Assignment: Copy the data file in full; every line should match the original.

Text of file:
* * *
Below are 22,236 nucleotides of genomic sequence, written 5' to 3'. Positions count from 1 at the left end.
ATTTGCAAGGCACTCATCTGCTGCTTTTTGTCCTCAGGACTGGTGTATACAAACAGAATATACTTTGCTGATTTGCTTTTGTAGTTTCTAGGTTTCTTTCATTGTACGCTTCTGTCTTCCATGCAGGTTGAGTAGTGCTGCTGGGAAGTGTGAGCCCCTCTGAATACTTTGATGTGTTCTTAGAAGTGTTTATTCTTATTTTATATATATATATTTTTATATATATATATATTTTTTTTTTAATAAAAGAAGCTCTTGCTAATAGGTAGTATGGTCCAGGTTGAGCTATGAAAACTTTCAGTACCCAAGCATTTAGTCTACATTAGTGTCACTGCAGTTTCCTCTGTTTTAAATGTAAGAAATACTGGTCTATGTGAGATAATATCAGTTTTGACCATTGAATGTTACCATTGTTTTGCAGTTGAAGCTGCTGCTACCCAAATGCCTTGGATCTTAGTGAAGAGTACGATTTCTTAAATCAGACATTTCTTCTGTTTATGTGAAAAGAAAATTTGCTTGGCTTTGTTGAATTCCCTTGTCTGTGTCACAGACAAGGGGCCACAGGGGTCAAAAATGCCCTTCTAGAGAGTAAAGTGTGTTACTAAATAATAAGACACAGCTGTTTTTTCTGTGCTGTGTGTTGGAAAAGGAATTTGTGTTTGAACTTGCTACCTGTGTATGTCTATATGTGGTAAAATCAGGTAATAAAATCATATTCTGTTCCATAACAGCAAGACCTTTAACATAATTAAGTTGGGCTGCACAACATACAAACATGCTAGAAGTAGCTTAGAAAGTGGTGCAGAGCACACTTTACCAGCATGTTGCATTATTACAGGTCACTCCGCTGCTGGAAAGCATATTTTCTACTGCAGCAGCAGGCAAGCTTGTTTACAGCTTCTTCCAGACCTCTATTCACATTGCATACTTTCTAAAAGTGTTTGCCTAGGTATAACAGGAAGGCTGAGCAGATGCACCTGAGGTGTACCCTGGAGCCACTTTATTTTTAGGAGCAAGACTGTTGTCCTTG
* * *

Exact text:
Below are 22,236 nucleotides of genomic sequence, written 5' to 3'. Positions count from 1 at the left end.
ATTTGCAAGGCACTCATCTGCTGCTTTTTGTCCTCAGGACTGGTGTATACAAACAGAATATACTTTGCTGATTTGCTTTTGTAGTTTCTAGGTTTCTTTCATTGTACGCTTCTGTCTTCCATGCAGGTTGAGTAGTGCTGCTGGGAAGTGTGAGCCCCTCTGAATACTTTGATGTGTTCTTAGAAGTGTTTATTCTTATTTTATATATATATATTTTTATATATATATATATTTTTTTTTTAATAAAAGAAGCTCTTGCTAATAGGTAGTATGGTCCAGGTTGAGCTATGAAAACTTTCAGTACCCAAGCATTTAGTCTACATTAGTGTCACTGCAGTTTCCTCTGTTTTAAATGTAAGAAATACTGGTCTATGTGAGATAATATCAGTTTTGACCATTGAATGTTACCATTGTTTTGCAGTTGAAGCTGCTGCTACCCAAATGCCTTGGATCTTAGTGAAGAGTACGATTTCTTAAATCAGACATTTCTTCTGTTTATGTGAAAAGAAAATTTGCTTGGCTTTGTTGAATTCCCTTGTCTGTGTCACAGACAAGGGGCCACAGGGGTCAAAAATGCCCTTCTAGAGAGTAAAGTGTGTTACTAAATAATAAGACACAGCTGTTTTTTCTGTGCTGTGTGTTGGAAAAGGAATTTGTGTTTGAACTTGCTACCTGTGTATGTCTATATGTGGTAAAATCAGGTAATAAAATCATATTCTGTTCCATAACAGCAAGACCTTTAACATAATTAAGTTGGGCTGCACAACATACAAACATGCTAGAAGTAGCTTAGAAAGTGGTGCAGAGCACACTTTACCAGCATGTTGCATTATTACAGGTCACTCCGCTGCTGGAAAGCATATTTTCTACTGCAGCAGCAGGCAAGCTTGTTTACAGCTTCTTCCAGACCTCTATTCACATTGCATACTTTCTAAAAGTGTTTGCCTAGGTATAACAGGAAGGCTGAGCAGATGCACCTGAGGTGTACCCTGGAGCCACTTTATTTTTAGGAGCAAGACTGTTGTCCTTG